By Mary Klein, archivist

As Bishop Noble Powell made plans to attend the Lambeth Conference of 1948, the Standing Committee of the diocese surprised him with the announcement that a fund to send not only the bishop, but his wife to England had been established. Mary Rustin Powell accompanied her husband aboard the U.S.S. America, leaving New York on June 23 and departing from England on August 13. After the trip Mrs. Powell wrote the ladies of her home parish, Emmanuel Church, Baltimore, who had contributed generously to the purse making her adventure possible. That letter was published in the Maryland Churchman so that all you had contributed to the purse could glimpse the exciting journey. Following are excerpts from Mary Powell’s reminiscences of her nearly two-month sojourn abroad. Among the notable events shipboard, she wrote, “Those were six wonderful days enjoyed to the full, especially by me, perhaps, for never in the 24 years since I’ve been married have I known just where I could find my husband.”

Remarking on the scarcity of food and consumer goods in England, even three years after the end of World War II, Mrs. Powell noted, “I don’t understand how they can be so cheerful eating such rations year after year. In fact, we Americans are spoiled in every way. I can think of nothing I would rather do than send everyone I met a nice box of food and clothes.” The sight of the ruins in London touched her deeply, and at her first sight of Canterbury she observed, “I walked under the beautiful Cloister Gate, and as we climbed the steps I noticed some snapdragons growing out of ruins. There was no earth to be seen, just the stone; yet flowers were growing. I couldn’t help feeling it was typical of the British spirit – flowers growing out of ruins.”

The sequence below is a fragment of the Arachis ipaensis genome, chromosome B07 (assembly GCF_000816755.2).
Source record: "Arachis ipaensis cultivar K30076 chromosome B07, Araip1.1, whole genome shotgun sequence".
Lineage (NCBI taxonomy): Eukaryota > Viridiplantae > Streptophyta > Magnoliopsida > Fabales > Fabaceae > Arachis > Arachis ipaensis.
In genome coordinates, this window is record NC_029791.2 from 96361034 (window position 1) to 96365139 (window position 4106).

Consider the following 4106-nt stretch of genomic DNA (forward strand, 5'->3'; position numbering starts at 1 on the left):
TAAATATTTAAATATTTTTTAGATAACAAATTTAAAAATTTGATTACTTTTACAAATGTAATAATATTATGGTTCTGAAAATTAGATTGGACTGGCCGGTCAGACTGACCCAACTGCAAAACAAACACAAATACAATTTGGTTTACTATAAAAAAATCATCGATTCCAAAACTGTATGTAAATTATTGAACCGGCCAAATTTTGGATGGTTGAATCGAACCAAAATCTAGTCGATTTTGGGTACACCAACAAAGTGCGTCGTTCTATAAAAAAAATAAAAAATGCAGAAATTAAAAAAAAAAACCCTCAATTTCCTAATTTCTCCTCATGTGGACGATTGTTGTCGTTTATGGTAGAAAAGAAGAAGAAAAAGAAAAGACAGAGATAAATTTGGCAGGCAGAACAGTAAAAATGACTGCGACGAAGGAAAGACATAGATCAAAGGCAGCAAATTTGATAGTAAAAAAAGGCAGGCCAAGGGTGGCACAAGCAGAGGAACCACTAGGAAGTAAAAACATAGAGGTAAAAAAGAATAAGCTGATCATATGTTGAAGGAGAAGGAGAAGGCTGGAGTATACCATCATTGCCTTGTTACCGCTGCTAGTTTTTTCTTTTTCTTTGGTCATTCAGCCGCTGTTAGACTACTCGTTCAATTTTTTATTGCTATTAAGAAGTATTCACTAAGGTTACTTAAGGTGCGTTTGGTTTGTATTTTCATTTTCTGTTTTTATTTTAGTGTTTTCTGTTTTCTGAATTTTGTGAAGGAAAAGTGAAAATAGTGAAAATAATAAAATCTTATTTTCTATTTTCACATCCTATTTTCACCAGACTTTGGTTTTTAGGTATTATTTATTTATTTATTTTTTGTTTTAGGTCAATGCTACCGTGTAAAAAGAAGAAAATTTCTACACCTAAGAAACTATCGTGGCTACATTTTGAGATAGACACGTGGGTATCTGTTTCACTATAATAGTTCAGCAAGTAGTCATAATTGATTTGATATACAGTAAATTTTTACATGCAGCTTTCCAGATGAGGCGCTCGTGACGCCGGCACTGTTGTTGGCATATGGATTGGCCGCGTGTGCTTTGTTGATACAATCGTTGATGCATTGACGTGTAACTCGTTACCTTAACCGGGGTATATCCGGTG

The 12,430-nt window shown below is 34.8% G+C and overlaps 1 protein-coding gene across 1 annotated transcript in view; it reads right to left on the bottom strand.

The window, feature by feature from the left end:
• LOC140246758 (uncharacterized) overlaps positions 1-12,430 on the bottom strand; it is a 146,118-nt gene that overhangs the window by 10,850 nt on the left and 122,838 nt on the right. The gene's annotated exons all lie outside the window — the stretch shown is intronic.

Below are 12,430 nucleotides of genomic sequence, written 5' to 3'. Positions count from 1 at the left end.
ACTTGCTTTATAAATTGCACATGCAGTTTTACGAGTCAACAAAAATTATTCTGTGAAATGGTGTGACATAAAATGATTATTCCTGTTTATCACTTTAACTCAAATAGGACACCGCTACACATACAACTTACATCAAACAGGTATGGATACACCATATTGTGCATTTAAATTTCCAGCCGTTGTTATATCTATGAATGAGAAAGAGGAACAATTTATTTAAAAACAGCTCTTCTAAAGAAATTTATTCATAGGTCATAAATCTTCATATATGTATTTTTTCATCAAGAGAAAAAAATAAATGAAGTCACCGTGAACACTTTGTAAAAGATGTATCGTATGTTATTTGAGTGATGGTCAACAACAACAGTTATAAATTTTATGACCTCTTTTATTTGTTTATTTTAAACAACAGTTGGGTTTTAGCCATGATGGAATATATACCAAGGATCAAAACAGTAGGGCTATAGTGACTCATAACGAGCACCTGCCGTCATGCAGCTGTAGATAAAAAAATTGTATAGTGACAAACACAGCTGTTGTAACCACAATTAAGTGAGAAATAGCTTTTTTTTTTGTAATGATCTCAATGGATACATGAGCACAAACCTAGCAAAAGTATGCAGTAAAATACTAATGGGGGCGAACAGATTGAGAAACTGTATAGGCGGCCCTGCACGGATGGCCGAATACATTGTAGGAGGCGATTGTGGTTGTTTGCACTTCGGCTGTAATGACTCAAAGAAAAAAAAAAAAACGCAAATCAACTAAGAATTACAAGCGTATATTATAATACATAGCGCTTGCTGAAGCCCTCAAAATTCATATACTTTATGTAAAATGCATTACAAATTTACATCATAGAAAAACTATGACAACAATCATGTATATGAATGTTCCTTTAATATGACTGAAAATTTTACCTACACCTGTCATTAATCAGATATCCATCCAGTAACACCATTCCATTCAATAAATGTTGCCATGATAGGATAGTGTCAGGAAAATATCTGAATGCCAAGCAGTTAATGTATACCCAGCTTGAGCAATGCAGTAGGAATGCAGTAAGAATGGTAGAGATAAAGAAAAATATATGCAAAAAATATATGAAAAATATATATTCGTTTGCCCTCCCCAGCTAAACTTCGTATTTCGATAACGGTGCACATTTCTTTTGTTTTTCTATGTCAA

Thrilled by the Garden Party at Buckingham Palace, Mary Powell made some observations, “The Princess Margaret came our way. She is quite small and lovely looking in a pretty robin’s egg blue taffeta suit, hat and shoes to match. The Shah of Iran was there with his retinue; several Indian potentates with their lovely wives exquisitely dressed – their clothes floated around them. Probably the most interesting people were the former Prime Minister and Mrs. Churchill. He was jolly and gallant to everyone – seemed to know everyone and never stopped smoking his cigar. When they left everyone cheered, and I wondered if Mr. Atlee were around and what his feelings were.”

In closing to her friends at Emmanuel and throughout the diocese, the bishop’s wife wrote, “And so my trip abroad is over, but the memory of it will always remain, and with it my gratitude for your generosity in making it possible. Thank you again for these thrilling weeks.”